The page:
RALEIGH, N.C. — The U.S. Department of Agriculture’s National Institute of Food and Agriculture has awarded a five-year, $10 million grant to North Carolina State University (NC State) and USDA-Agricultural Research Service (USDA-ARS) to lead a collaborative, nationwide effort to enhance agricultural systems through the use of cover crops and precision agriculture technology.
The project is led by Dr. Chris Reberg-Horton, Assistant Director of Collaborative Research at CEFS and Professor of Cropping Systems at NC State, and Dr. Steven Mirsky, Agro-Ecologist with the USDA-ARS. Additional NC State College of Agriculture and Life Sciences (CALS) faculty will take part in the project, including Dr. Edgar Lobaton, Associate Professor in NC State’s Department of Electrical and Computer Engineering, Dr. Ramon Leon, Assistant Professor in Weed Biology and Ecology, and Dr. Alex Woodley, Assistant Professor in Sustainable and Organic Soil Fertility.
The interdisciplinary team working on this project – consisting of nearly 100 scientists at 36 institutions in 23 states – includes crop experts, social scientists and computer modelers who will research how cover crops can impact key factors like pest and disease pressure, water use, soil nutrient levels, and overall yield of cash crops such as soybeans, corn, and cotton. The existing research network, called Precision Sustainable Agriculture, will expand in order to collect more types of data from more locations, with diverse climates and different soil types.
The teams will also work to develop a suite of new tools, from online and cloud-based platforms to on-farm monitoring systems, decision-support apps, machine learning, and data management to improve performance, profitability, and sustainability in farming systems. The goal is that these new tools and research findings will help farmers make more informed agricultural management decisions specific to the unique conditions of their operations. “Cover crop farmers want to know when to plant their cash crops and how […] to manage their nitrogen,” Reberg-Horton said. “We’re developing different studies that are documenting nitrogen availability and how to adjust that nitrogen based on your management of your cover crops. A big part of the central theme in this grant is to build decision-support tools.”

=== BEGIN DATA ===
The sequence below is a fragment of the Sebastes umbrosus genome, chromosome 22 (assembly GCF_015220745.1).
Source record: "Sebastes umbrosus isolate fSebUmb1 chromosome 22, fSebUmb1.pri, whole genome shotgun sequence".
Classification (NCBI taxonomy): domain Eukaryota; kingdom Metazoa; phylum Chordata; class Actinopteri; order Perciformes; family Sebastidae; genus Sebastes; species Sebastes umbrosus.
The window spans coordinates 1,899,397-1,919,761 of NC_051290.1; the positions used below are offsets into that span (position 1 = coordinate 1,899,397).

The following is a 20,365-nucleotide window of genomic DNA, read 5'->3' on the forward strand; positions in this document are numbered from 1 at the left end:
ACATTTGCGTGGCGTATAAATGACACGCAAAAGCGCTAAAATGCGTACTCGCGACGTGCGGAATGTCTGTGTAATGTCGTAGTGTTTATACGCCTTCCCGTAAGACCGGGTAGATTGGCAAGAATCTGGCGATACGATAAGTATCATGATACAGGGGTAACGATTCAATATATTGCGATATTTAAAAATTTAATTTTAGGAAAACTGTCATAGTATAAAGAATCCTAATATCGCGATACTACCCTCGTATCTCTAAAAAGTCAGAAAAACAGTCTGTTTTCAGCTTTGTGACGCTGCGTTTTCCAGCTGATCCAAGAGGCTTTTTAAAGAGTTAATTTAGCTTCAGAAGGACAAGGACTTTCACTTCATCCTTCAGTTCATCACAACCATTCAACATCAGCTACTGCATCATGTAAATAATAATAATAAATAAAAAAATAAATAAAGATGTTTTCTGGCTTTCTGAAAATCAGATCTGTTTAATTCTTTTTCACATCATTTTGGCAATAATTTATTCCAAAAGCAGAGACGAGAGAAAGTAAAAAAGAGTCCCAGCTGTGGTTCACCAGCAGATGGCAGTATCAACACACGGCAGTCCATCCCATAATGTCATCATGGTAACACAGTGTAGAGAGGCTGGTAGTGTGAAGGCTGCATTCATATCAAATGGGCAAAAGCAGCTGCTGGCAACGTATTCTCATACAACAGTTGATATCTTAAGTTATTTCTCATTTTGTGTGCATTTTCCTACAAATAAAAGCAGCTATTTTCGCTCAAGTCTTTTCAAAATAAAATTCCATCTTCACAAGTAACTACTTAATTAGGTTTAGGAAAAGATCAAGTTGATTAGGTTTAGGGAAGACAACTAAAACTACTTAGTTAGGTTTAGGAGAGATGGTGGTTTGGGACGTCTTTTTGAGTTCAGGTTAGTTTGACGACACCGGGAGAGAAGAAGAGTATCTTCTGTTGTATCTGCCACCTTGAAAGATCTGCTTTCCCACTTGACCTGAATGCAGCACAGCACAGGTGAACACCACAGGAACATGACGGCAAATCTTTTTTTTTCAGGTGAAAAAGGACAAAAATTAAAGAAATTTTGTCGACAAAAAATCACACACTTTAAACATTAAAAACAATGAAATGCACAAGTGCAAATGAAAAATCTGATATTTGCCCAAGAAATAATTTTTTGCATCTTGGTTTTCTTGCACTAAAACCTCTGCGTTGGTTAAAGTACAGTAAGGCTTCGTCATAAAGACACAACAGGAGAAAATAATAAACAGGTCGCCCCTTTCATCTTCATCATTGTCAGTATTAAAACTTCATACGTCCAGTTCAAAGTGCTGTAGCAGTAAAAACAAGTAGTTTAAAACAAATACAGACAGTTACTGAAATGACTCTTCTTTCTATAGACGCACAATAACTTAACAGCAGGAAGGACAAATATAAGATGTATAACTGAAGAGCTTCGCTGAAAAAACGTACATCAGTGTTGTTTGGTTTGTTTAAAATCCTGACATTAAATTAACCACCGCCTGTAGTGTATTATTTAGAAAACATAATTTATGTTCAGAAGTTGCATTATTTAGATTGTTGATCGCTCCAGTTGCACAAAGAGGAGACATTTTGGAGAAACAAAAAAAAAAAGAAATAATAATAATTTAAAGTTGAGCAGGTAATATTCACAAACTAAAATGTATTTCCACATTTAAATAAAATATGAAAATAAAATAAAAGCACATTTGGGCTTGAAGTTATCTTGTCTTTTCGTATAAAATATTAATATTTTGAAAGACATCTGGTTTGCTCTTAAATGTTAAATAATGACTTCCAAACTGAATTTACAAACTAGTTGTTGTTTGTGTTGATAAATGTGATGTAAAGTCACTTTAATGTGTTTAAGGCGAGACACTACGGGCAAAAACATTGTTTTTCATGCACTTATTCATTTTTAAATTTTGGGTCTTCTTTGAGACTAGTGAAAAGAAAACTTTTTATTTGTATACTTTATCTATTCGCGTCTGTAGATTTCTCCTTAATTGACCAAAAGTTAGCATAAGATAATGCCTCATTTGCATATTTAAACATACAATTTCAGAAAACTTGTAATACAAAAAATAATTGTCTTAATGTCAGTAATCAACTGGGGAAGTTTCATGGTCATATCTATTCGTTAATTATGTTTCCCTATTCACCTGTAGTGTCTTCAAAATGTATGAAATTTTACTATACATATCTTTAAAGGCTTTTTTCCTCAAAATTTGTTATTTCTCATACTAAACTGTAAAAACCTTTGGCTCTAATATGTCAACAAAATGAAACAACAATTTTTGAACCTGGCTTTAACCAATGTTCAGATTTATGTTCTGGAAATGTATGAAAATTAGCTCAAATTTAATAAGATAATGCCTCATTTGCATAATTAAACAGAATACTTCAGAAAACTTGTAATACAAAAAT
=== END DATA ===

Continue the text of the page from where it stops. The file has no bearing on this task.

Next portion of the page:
The project aims to accelerate the adoption of cover crops to address challenges in agriculture and to create more sustainable and adaptable growing systems in the face of declining soil fertility, water scarcity, and climate change. “Today individual farmers are making management decisions such as whether to grow cover crops, what types to plant and when to kill them,” Reberg-Horton said. “By collecting data across our vast network about what decisions they make and how that impacts cash crop yields, we can learn faster together.”
The Center for Environmental Farming Systems is a partnership of North Carolina State University, North Carolina Agricultural and Technical State University and the North Carolina Department of Agriculture and Consumer Services. CEFS develops and promotes just and equitable food and farming systems that conserve natural resources, strengthen communities, improve health outcomes, and provide economic opportunities in North Carolina and beyond. For more information please visit www.cefs.ncsu.edu.
–Michelle Aronson, N.C. State University